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Water Science & Technology—WST Vol 61 No 3 pp 555–561 © IWA Publishing 2010 doi:10.2166/wst.2010.856

Ammonia volatilisation in waste stabilisation ponds: a cascade of misinterpretations?

M. A. Camargo Valero and D. D. Mara

Sección de Saneamiento Ambiental, Departamento de Ingeniería Civil y Agrícola, Universidad Nacional de Colombia, Bogotá, Colombia E-mail: macamargov@unal.edu.co
School of Civil Engineering, University of Leeds, Leeds LS2 9JT, UK


Ammonia volatilisation has generally been reported as, or assumed to be, the main nitrogen removal mechanism in waste stabilisation ponds (WSP). Nitrogen removal via ammonia volatilisation is based on two observations: (a) in-pond pH values can reach high values (>9, even >10), so increasing the proportion of the total ammonia present as the un-ionized form or free ammonia (NH3); and (b) in-pond temperatures can also be high, so improving the mass transfer rate of free ammonia to the atmosphere. Consequently, one of the most widely accepted models for ammonia removal in WSP is that reported by Pano & Middlebrooks in 1982, which was developed to reflect the occurrence of these two observations. This work reports how simple mathematical models for ammonia volatilisation in WSP, in spite of the possibility of their giving good predictions, may not accurately describe the main pathways and mechanisms involved in ammonia removal in WSP.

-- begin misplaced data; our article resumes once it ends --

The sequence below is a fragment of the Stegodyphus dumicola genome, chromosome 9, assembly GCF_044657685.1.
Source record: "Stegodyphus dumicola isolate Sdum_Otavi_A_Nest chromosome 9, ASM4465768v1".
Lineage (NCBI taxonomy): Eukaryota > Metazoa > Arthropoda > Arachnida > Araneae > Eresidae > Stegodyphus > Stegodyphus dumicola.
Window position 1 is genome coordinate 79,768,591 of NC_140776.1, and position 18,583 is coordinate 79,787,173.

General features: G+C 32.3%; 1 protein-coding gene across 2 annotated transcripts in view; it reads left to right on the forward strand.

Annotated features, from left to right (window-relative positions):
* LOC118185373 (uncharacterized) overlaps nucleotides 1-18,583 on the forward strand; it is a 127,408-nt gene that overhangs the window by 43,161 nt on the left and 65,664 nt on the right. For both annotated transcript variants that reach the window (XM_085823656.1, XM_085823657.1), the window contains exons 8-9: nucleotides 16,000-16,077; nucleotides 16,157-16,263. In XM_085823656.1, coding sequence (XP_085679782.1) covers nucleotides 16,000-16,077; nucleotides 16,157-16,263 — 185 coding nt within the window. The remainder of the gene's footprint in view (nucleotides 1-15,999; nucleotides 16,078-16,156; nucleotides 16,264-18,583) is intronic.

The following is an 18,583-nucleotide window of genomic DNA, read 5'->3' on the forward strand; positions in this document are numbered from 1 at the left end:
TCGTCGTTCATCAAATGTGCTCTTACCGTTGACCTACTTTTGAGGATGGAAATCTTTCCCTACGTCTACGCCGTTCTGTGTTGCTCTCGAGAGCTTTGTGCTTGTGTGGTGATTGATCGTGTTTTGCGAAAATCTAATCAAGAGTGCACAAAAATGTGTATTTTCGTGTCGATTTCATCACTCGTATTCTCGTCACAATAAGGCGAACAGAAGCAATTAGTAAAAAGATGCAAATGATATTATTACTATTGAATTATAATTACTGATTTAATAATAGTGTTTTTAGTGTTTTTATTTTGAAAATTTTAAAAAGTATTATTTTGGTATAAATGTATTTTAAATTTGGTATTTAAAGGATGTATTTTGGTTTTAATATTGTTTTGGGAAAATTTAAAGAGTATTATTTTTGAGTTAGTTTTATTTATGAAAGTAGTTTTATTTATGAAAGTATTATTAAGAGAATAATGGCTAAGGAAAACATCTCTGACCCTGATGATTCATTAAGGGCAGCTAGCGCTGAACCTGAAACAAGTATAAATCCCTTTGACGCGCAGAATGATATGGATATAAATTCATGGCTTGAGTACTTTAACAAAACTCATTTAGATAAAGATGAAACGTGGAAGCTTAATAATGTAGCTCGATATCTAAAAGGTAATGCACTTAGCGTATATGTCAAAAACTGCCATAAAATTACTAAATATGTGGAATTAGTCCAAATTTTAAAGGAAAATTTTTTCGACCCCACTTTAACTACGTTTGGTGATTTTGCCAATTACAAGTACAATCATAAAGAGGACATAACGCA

Keywords: ammonia volatilisation; biological nitrogen uptake; maturation ponds; nitrogen removal

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